# Operational Experience of 5 kW/5 kWh All-Vanadium Flow Batteries in Photovoltaic Grid Applications

^{1}

^{2}

^{*}

## Abstract

**:**

## 1. Introduction

## 2. Methodology

_{out}/(Wh

_{in}+ Wh

_{pumping}) considering Wh

_{out}as the energy provided by the battery in discharge. The battery was then operated using different current levels to measure the power requirements for the centrifugal pumps.

## 3. Battery Characteristics

^{−2}(equivalent to 100 A). Auxiliary equipment and the hydraulic system have been designed and installed allowing us to achieve the most adequate battery operative conditions (i.e., variable flow rate, electrolyte conductivities and redox potential monitoring…). Attached to these current collectors were porous graphite felts with an active area of 1800 cm

^{2}(36 cm in width and 50 cm in length) for each felt electrode with 7.0 mm thickness (20% compression) and a stated surface area of 0.4 m

^{2}g

^{−1}. The membrane was Nafion type (Model 117, DuPont, Midland, MI, USA) meanwhile the flow frame used in the stack consists in a zigzag configuration with primary and secondary paths constituting multi-distribution channels. The design details for this stack have been extensively outlined by Wu et al. [11].

_{2}or O

_{2}evolution, or vanadium precipitation arising from a drop in electrolyte acidity or damage to the electrode materials [12].

## 4. System Cyclability

_{OCV}− V

_{DC})/I. The internal resistance is primarily due to Ohmic resistance in the cells while activation losses and other effects play a minor role. The resistance can also change by a few percent with changes in temperature. In general, the resistance is expected to increase as the cells degrade, leading to lower efficiencies. Figure 5 shows the resistance (and capacity) as function of the number of cycles. Results indicate that the resistance does not seem to increase over the 28 cycles of operation. Therefore, the capacity loss can only be due to the cross mixing of species through the membrane during the 3 months of operation.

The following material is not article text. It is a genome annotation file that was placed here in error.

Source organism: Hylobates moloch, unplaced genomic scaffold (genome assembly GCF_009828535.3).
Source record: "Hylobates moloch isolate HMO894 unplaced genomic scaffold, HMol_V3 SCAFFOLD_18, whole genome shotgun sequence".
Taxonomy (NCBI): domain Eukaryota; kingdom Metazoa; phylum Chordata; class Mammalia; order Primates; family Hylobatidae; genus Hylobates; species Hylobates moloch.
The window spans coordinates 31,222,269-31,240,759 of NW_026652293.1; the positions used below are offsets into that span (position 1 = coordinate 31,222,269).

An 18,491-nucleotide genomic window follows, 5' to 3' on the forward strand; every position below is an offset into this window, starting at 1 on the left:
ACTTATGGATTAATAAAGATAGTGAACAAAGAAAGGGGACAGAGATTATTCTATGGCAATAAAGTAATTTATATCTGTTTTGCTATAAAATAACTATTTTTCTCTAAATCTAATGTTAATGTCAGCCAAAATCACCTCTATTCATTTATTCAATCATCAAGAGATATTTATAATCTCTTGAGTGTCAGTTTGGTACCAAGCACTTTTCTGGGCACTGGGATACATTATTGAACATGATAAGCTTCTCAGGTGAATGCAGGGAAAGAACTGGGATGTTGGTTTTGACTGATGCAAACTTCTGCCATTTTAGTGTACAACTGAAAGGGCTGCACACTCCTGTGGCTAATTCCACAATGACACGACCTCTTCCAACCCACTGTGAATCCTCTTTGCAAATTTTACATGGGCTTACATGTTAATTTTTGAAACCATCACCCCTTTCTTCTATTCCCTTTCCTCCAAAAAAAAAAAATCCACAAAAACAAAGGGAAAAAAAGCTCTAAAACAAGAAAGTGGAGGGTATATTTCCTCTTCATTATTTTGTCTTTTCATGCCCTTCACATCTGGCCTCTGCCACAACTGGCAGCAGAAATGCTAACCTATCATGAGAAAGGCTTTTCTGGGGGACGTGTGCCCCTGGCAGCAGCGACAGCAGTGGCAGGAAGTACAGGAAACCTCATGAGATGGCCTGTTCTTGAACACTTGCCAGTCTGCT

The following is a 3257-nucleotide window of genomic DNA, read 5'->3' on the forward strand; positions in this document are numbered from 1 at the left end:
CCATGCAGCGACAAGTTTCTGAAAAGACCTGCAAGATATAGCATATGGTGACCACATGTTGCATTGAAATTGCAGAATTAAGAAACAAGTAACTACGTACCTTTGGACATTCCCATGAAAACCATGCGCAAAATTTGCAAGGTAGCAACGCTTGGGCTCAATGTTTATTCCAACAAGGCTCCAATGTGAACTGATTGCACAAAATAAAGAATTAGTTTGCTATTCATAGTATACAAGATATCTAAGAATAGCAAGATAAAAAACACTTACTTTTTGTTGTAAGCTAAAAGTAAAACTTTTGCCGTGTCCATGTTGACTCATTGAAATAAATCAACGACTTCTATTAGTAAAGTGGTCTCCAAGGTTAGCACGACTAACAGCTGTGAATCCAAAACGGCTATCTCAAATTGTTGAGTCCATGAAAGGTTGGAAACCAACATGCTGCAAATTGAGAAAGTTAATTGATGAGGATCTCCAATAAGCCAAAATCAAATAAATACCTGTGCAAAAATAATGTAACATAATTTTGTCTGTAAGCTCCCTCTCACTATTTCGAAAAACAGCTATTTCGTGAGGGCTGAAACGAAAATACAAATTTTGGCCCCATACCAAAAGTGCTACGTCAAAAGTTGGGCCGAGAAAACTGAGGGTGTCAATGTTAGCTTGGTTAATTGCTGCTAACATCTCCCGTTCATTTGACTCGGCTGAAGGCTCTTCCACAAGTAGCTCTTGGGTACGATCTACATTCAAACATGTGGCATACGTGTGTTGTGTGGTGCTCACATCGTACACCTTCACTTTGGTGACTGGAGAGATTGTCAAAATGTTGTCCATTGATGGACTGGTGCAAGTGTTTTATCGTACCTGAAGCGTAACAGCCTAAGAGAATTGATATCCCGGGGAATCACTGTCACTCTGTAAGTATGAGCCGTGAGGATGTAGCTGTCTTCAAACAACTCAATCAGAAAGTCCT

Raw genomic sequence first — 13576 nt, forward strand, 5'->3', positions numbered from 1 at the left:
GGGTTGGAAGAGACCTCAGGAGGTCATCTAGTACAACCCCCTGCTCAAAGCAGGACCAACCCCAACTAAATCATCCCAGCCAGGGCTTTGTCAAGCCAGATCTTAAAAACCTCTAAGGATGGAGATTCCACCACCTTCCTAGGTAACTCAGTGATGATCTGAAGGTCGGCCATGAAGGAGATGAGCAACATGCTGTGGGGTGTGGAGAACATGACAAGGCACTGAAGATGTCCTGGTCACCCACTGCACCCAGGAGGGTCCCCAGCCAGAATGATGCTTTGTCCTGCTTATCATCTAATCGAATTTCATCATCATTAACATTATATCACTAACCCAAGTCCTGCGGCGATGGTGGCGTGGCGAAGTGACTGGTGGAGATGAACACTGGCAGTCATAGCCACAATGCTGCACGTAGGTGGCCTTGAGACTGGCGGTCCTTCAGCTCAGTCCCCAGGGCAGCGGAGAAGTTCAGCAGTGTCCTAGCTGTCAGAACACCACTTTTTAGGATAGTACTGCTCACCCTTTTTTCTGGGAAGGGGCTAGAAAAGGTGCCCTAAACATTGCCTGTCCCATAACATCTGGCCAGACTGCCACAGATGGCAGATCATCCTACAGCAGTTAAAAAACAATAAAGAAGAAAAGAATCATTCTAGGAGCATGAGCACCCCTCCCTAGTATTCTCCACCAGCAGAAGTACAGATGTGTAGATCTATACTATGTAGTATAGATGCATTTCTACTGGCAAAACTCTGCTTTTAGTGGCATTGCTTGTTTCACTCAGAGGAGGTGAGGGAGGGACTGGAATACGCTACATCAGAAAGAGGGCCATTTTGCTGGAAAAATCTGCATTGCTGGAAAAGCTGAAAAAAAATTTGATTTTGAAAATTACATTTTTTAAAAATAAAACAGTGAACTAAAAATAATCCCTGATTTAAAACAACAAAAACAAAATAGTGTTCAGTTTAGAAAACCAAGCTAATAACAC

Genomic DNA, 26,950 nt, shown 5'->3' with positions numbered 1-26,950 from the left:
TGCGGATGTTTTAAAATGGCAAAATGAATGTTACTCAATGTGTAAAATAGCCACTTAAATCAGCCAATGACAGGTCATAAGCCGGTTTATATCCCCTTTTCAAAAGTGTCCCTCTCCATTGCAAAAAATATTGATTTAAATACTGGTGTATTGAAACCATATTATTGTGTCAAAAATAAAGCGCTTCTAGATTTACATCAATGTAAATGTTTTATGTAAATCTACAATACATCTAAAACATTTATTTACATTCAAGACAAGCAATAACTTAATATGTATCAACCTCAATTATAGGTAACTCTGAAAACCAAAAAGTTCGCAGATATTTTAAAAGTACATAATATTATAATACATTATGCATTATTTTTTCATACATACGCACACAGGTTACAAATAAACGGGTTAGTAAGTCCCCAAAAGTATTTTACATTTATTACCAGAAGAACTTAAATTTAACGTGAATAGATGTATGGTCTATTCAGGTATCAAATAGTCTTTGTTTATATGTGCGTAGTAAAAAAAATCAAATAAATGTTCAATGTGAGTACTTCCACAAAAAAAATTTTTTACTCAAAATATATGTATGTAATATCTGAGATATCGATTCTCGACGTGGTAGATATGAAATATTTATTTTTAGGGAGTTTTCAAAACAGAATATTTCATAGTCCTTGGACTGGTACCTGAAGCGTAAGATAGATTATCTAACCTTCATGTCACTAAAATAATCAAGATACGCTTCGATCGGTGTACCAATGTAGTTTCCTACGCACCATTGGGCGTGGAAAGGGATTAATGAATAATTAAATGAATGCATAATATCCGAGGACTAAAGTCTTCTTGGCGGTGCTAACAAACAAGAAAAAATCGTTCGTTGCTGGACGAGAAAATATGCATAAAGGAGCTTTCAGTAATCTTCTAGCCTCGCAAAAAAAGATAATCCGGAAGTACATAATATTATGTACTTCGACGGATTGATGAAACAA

## 5. Polarization Tests

^{−1}(equivalent to a flow factor of 2 compared with 100 A-20–80% SOC). Figure 6 and Figure 7 show the IR-free kinetics of the RFB under current density and power pulses. This stack exhibits low Ohmic resistance; 1.5–1.7 ohm cm

^{2}measured in terms of the voltage drop at different current densities, and 1.7–1.8 ohm cm

^{2}in terms of the voltage vs. current slope.

^{−2}/1.1 kW m

^{−2}.

## 6. Peak Power Tests

^{−2}. Figure 8 illustrates this sequence of steps. The same current values are used at all SOC levels.

_{IRFree}= V − IR

_{IRFree}

^{2})/R

_{IRFree}− Discharge Voltage Limit)/R

_{MAX}× (V

_{IRFree}+ R × I

_{MAX})

^{−2}as current density. This reactor showed a ohmic resistance increase of 25% when the electrolytes were at 13% SOC compared with the highest SOC, probably due to the limited active species availability at such a low state of charge.

_{0}is standard reduction potential, R is the gas constant, T is the temperature and F is the Faraday constant.

^{−2}maintaining a reasonable voltage during the 30 s, performance a bit beyond the typical values of Vanadium redox flow batteries (1 kW m

^{−2}) [17], although commercial systems utilizing high performance electrodes reported values of 1.5 kW m

^{−2}[18] and achieving 5.57 kW m

^{−2}in the case of the highest instantaneous value at 60% SOC obtained so far [19].

## 7. Fast Charge Tests

- 1)
- After fully charging of the battery (100 A CC-CV up to 64 V, cut-off current of 50 A), it was discharged to 35% SOC at a nominal constant current rate (800 A m
^{−2}). - 2)
- Charge the battery with constant current at the selected charge rate until the maximum voltage of 1.6 V
_{cell}is reached. - 3)
- Fully discharge the battery at a nominal rate to determine the amount of the recharge (Ah) available for use.

^{−2}. As the charge rate was increased, the amount of real charge available for use was progressively lower from 42% SOC at 0.3 kW m

^{−2}to 21% SOC at the highest charge rate 1.6 kW m

^{−2}.

## 8. Electrochemical Energy Efficiency and Coulombic Efficiency Optimizing the Flow Rate

^{−1}negative electrolyte).

_{reactant}) and, thus, the pumps can work below the standard flow rate defined by the manufacturer (900 L h

^{−1}). Meanwhile, at the top of charge, the vanadium species that act as the active material are exhausted and the pumps should be forced to work above the standard flow rate to continue supplying reactant electrolyte to the circuit. Presumably this operational mode saves overall energy.